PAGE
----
Riverdance is finally saying farewell.
It’s saying farewell to the United States, but taking 3 years to do it, wanting to say goodbye to every city where it’s played before. But it still hasn’t been to South America or Africa so there will be tours there in the foreseeable future and there is already a “farewell tour” traveling around Europe, another trip to China planned. There is talk of a permanent production in Dubai.
So although the performance at the Sacramento Community Theater (an 11-day, 16-performance run, which is almost sold out already) is Riverdance’s farewell to Sacramento, I think it’s fair to say that it will be a very long time until those crazy tap dancing Irishmen finally hang up their tap shoes!
Riverdance began in 1994 as a 7 minute filler act for the Eurovision Songfest, which was hosted that year by Ireland. The host country traditionally provides the entertainment while the votes are being tallied. With the talents of Michael Flatley and Jean Butler and the music of Bill Whelan, the original “Riverdance” was conceived. The number was broadcast to some 300 million viewers and was such a hit that producer Moya Doherty, composer Whelan and director John McClogan expanded the piece into a full length stage production.
“Riverdance–the Show” had its world premiere at the Point Theater in Dublin in February 1995 and to date has played over 10,000 performance and been seen live by more than 21 million people in over 300 venues in 32 countries and across 4 continents. The show has traveled well over 500,000 miles, played to a worldwide television audience of nearly 2 billion, sold over 2.5 million copies of the Grammy Award winning COULD and over 9 million videos, making it one of the best selling entertainment videos in the world.
If you’ve never seen Riverdance, the farewell tour will knock your socks off. If you’ve seen it, best to set aside all memories of previous performances and concentrate on this one because who could possibly match the flying feet of Michael Flatley or even the amazing dancing fiddling of Niamh Ni Charra, seen the last time the show played Sacramento in 2001. Fiddler Pat Mangan is has a delightfully engaging twinkle in his eye as he walks around the stage, but he doesn’t dance.
Riverdance has gone more high tech now, too, with projections to set the scene, such as the rocky structures of ancient times, the Norman columns of less ancient times, or the pastoral scenes indicating the failure of the land, leading to a mass migration out of Ireland, while the sonorous voice of John Kavanaugh booms out, setting the mood for the next scene.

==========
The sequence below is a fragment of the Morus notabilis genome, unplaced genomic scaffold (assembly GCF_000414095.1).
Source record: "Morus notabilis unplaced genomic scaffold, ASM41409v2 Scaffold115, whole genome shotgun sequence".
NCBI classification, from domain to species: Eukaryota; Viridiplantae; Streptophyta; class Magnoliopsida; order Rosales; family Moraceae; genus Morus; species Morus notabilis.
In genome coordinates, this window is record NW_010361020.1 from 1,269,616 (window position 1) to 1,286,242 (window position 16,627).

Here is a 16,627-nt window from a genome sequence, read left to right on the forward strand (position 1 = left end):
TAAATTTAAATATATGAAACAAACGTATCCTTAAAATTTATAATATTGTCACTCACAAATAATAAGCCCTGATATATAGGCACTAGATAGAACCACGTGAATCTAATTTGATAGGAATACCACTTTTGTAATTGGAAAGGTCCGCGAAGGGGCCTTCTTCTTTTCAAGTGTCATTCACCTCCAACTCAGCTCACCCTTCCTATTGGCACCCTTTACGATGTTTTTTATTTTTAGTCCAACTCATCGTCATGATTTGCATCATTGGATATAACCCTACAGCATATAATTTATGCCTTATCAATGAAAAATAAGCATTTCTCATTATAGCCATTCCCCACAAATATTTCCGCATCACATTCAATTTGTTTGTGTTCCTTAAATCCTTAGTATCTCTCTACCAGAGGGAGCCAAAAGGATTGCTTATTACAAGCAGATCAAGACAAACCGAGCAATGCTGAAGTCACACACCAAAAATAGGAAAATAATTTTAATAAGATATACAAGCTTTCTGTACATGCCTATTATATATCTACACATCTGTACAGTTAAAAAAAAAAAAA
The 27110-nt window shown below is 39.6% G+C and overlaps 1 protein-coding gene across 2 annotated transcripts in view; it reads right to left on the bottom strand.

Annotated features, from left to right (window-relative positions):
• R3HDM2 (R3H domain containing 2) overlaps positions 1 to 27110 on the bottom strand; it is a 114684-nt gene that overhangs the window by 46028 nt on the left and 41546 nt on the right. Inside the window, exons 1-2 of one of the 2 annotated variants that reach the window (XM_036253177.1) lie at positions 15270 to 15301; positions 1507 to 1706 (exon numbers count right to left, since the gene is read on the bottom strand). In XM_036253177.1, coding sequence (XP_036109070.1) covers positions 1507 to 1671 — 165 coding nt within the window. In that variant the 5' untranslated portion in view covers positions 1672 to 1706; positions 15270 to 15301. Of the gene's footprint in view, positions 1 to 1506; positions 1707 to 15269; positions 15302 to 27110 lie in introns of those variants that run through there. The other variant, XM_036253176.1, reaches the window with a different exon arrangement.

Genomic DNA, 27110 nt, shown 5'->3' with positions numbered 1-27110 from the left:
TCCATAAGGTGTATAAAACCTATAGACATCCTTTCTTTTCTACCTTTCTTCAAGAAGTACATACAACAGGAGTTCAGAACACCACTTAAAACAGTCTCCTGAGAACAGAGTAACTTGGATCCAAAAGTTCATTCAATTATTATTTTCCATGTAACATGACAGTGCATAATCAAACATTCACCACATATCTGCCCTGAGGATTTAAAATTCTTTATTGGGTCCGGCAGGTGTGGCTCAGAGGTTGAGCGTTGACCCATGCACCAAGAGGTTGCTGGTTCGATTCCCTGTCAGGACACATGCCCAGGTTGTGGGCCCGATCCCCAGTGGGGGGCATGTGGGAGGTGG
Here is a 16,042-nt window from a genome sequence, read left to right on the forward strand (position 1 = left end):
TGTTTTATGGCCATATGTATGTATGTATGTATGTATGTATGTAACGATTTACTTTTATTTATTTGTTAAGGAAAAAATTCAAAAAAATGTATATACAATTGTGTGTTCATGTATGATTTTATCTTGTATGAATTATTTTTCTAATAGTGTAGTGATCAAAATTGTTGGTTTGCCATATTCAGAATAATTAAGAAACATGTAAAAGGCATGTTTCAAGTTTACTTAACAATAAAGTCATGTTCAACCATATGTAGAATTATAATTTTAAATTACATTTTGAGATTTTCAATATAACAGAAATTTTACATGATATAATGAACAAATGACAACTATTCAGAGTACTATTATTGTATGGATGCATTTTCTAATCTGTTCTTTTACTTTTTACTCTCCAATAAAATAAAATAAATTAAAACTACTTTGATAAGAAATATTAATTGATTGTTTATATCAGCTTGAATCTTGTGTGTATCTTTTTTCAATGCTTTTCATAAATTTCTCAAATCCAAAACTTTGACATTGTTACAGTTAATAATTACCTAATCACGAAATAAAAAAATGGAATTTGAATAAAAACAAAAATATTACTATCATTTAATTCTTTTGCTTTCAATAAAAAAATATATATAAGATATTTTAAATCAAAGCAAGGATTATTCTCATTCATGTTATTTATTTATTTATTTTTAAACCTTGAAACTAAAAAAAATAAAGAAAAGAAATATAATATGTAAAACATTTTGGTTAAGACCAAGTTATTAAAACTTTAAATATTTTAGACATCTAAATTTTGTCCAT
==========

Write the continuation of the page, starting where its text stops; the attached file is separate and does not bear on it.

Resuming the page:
The heart of Riverdance is its dance numbers. The now-familiar ramrod straight upper torsos and the inhumanely precise furiously tapping feet are never more spectacular than when all dancers are stretched out across the stage in a chorus line that rivals the Rockettes. There is also a mic along the edge of the stage so all those taps are amplified to get the most out of them. If you like tap, you’ll love this. If you don’t like tap, this is not the show for you!
Leading the dancers on opening night are Marty Dowds and Alana Mallon (the leads will alternate throughout the run). Dowds has legs which often seem to have the consistency of rubber bands as he taps furiously, perhaps at its best in “Thunderstorm,” a piece for the male dancers.
Also outstanding is the second act “Trading Taps,” with Dowds, along with Craig Ashurst and Marcus Maloney (now having immigrated to the United States), engaging in what might be called a “tap rumble” with a couple of African American street kids, Parker Hall and Jason Bernard.
Riverdance also demonstrates the similarities of Irish dances with and influences on other cultures. Thus Carmen Armengou brings a fiery flamenco to the stage danced in a pool of red light and backed by a projection of the sun, and of tongues of fire.
Members of the Moscow Folk Ballet Company, led by Yuri Zhivoglotov and Anna Brovkina bring high energy and high leaps and some circle dancing that relies heavily on centrifugal force.
The Riverdance singers provide soothing and sometimes downright delicious harmonies, led by the clear soprano of Laura Yanez. In Act 2, baritone Michel Bell brings down the house with his “Heal Their Hearts.”
Lighting designer Rupert Murray also deserves high praise for making lighting a principal “character” in this production. Shafts of light flashing across the stage before the finale are a light show in themselves.
If you are one of those rare individuals who has never seen Riverdance, treat yourself (if you can get tickets) to see this production. If you have seen it before, you’ll enjoy seeing it again. The whole thing may have become a bit too mechanized after 14 years, but it’s still an enjoyable evening.
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